El Ateneo Grand Splendid is one of the city's most well-known bookshops and, having moved from its original downtown location, today operates on Santa Fé Avenue, where "Barrio Norte" meets the borough of Palermo. Once a theatre and later a cinema, the building still retains the feeling of the grand theatre it once was, despite its recent renovation. Plaza Italia, site of a monument to Giuseppe Garibaldi, the Buenos Aires Zoo, the botanical gardens, and the Palermo woods (famous for its paddleboat lake, rose garden, and planetarium) are all a short walk to the east of it.

View of the Puerto Madero district

The borough of Retiro features the Retiro Railway Terminal and several other notable landmarks, including the Plaza San Martín square, its monument to the Falklands War Fallen, an equestrian statue of General San Martín and, nearby, the Anglo-Argentine community's present to Argentina the Torre Monumental (formerly Torre de los Ingleses), the ornate Basilica Santísimo Sacramento and the Art Deco Kavanagh Building, still one of the tallest in the city.

The Museo de Arte Latinoamericano de Buenos Aires is located in the barrio of Palermo, and is one of the most important in the country. In this neighbourhood can also be found the Bosques de Palermo, the Planetary and Buenos Aires Zoo.

The southern area of the city, (including barrios such as Barracas and Parque Patricios) while traditionally not a top tourist destination, is historically the source for much of the city's early tango culture. It is now home to a burgeoning arts scene. Another important tourist site is Avenida Corrientes; among dozens of cinemas, theatres, booksellers and music shops, this avenue is home to the San Martín Cultural Center, Paseo La Plaza and the Luna Park coliseum. At the intersection of this avenue with Avenida 9 de julio, the Obelisco, the emblem of the City of Buenos Aires, is located. The Art Deco Mercado de Abasto, which is currently a shopping mall, is also on this avenue.

At the southwest end of the city, the Buenos Aires circuit and the Parque de la ciudad are located. One of the biggest thematic parks in Latin America, the amusement park centers around its 200 metre-high Torre Espacial tower.

Buenos Aires has been attracting a homosexual community in Latin America. [1] Since 2006, the city has seen unprecedented numbers of gay-oriented cruise ship arrivals, an increase in the number of gay-owned businesses, and the construction of a five-star gay-oriented hotel; despite its relatively unfavorable location, the Axel Hotel Buenos Aires has remained popular since opening in October 2007.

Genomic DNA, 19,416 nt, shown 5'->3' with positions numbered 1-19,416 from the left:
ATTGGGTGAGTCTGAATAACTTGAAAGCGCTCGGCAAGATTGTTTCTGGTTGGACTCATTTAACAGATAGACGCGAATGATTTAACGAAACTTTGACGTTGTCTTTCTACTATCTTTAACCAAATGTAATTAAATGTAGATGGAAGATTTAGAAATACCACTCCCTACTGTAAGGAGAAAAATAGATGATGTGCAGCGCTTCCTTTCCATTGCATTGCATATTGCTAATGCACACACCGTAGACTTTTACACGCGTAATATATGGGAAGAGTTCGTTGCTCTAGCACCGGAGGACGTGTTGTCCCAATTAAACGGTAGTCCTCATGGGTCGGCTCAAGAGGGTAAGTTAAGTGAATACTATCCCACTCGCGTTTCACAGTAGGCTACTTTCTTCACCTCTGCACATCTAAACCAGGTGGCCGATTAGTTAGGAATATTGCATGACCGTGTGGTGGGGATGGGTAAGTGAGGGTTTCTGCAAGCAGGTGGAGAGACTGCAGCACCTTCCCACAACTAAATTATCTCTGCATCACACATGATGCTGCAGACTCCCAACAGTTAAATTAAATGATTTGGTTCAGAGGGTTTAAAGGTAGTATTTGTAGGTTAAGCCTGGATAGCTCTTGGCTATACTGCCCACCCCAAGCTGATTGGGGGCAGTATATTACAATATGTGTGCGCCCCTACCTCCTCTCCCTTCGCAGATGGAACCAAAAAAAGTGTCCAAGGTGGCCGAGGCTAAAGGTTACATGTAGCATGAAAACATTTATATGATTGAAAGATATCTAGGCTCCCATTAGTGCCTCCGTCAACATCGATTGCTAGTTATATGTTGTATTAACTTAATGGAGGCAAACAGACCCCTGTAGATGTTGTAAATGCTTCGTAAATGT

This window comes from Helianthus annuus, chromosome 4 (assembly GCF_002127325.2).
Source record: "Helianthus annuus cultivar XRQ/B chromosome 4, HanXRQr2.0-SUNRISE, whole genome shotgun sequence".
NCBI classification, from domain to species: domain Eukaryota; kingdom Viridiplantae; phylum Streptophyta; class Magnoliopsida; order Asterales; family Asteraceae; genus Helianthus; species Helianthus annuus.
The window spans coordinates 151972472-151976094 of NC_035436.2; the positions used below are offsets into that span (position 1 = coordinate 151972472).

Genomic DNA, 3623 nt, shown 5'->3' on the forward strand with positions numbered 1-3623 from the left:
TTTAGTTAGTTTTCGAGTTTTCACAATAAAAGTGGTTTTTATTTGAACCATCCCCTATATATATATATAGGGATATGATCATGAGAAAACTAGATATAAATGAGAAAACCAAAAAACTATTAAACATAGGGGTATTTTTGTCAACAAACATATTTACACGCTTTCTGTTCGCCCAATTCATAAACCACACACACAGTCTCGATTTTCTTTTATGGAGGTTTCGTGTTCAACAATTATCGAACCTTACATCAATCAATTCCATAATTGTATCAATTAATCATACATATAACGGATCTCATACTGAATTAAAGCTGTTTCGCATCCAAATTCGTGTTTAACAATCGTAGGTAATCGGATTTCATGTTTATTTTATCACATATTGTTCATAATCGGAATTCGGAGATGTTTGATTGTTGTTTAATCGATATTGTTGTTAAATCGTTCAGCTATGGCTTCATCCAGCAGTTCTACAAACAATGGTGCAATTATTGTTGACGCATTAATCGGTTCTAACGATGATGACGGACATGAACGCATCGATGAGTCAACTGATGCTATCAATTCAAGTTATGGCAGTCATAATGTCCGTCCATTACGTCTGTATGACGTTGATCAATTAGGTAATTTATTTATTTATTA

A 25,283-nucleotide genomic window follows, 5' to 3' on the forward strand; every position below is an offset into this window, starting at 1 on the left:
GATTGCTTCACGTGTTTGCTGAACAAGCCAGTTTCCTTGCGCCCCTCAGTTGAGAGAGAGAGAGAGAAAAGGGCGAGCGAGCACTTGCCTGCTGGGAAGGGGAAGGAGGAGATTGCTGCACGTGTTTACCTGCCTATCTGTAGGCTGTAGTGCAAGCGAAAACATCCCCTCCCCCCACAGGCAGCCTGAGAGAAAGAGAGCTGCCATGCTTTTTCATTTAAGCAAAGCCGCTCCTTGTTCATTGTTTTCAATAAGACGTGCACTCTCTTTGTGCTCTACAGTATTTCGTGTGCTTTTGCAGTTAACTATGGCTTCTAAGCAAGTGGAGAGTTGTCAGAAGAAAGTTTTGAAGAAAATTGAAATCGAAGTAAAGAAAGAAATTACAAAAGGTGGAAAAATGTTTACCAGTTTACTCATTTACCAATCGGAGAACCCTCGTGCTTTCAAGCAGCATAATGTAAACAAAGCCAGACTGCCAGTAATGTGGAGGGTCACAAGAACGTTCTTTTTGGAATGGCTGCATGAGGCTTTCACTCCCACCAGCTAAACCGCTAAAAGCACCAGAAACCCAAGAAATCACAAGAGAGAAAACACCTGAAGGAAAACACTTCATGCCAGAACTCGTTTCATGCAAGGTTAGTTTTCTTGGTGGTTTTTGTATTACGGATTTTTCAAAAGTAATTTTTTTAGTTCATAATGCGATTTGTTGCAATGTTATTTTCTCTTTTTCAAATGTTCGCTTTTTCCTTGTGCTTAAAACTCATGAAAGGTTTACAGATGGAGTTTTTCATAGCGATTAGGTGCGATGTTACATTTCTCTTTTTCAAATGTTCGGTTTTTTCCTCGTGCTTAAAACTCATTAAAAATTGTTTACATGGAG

The Park Hyatt Hotel, formerly the Duhau estate

Buenos Aires has various types of accommodation, from luxurious five-star to quality budget located in neighborhoods that are further from the city centre, although the transportation system allows easy and inexpensive access to the city.

There were, as of February 2008, 23 five-star, 61 four-star, 59 three-star and 87 two or one-star hotels, as well as 25 boutique hotels and 39 apart-hotels; another 298 hostels, bed & breakfasts, vacation rentals and other non-hotel establishments were registered in the city. In all, nearly 27,000 rooms were available for tourism in Buenos Aires, of which about 12,000 belonged to four-star, five-star, or boutique hotels. Establishments of a higher category typically enjoy the city's highest occupation rates.[4] The majority of the hotels are located in the central part of the city, in close proximity to most main tourist attractions.

For the traveler desiring more independence and privacy, there is an abundance of furnished apartments for rent. These range from small, low-cost studios to expensive, luxurious apartments.

See also[edit]


  1. ^ Retrieved on 10 March 2008
  2. ^ WTTC reveals strong growth for Argentina[permanent dead link] Retrieved on 10 March 2008
  3. ^ Travel +Leisure Magazine worldsbest/2007 Archived 2009-09-18 at the Wayback Machine Retrieved on 10 March 2008
  4. ^ "Buenos Aires Statistical Monthly, April 2008" (PDF). Archived from the original (PDF) on 24 October 2012. Retrieved 8 September 2008.

External links[edit]